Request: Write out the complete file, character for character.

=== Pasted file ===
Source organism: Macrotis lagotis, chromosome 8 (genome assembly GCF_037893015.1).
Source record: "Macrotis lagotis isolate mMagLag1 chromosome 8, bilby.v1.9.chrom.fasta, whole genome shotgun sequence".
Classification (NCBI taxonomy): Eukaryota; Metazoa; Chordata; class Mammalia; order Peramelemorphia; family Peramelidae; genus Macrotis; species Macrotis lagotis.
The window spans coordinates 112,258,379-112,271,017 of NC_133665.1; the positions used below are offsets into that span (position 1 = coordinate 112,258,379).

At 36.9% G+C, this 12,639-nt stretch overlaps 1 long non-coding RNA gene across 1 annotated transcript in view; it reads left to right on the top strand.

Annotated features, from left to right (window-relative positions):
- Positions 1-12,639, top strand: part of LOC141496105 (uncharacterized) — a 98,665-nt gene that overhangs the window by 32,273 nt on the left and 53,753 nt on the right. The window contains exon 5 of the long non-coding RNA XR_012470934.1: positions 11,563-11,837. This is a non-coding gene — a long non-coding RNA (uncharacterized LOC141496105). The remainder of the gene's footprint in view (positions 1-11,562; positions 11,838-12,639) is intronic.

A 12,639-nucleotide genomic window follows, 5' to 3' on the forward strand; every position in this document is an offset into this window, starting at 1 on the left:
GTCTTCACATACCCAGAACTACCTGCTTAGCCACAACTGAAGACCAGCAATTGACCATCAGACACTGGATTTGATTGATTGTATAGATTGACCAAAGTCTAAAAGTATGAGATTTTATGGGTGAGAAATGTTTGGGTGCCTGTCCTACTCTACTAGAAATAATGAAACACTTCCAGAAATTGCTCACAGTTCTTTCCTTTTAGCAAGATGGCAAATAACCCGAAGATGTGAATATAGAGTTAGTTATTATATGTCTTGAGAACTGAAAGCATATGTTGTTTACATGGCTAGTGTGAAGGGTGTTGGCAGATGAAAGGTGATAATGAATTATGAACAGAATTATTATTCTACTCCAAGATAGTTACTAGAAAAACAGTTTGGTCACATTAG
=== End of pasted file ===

Source organism: Macrotis lagotis, chromosome 8 (genome assembly GCF_037893015.1).
Source record: "Macrotis lagotis isolate mMagLag1 chromosome 8, bilby.v1.9.chrom.fasta, whole genome shotgun sequence".
Classification (NCBI taxonomy): Eukaryota; Metazoa; Chordata; class Mammalia; order Peramelemorphia; family Peramelidae; genus Macrotis; species Macrotis lagotis.
The window spans coordinates 112,258,379-112,271,017 of NC_133665.1; the positions used below are offsets into that span (position 1 = coordinate 112,258,379).

At 36.9% G+C, this 12,639-nt stretch overlaps 1 long non-coding RNA gene across 1 annotated transcript in view; it reads left to right on the top strand.

Annotated features, from left to right (window-relative positions):
- Positions 1-12,639, top strand: part of LOC141496105 (uncharacterized) — a 98,665-nt gene that overhangs the window by 32,273 nt on the left and 53,753 nt on the right. The window contains exon 5 of the long non-coding RNA XR_012470934.1: positions 11,563-11,837. This is a non-coding gene — a long non-coding RNA (uncharacterized LOC141496105). The remainder of the gene's footprint in view (positions 1-11,562; positions 11,838-12,639) is intronic.

A 12,639-nucleotide genomic window follows, 5' to 3' on the forward strand; every position in this document is an offset into this window, starting at 1 on the left:
GTCTTCACATACCCAGAACTACCTGCTTAGCCACAACTGAAGACCAGCAATTGACCATCAGACACTGGATTTGATTGATTGTATAGATTGACCAAAGTCTAAAAGTATGAGATTTTATGGGTGAGAAATGTTTGGGTGCCTGTCCTACTCTACTAGAAATAATGAAACACTTCCAGAAATTGCTCACAGTTCTTTCCTTTTAGCAAGATGGCAAATAACCCGAAGATGTGAATATAGAGTTAGTTATTATATGTCTTGAGAACTGAAAGCATATGTTGTTTACATGGCTAGTGTGAAGGGTGTTGGCAGATGAAAGGTGATAATGAATTATGAACAGAATTATTATTCTACTCCAAGATAGTTACTAGAAAAACAGTTTGGTCACATTAG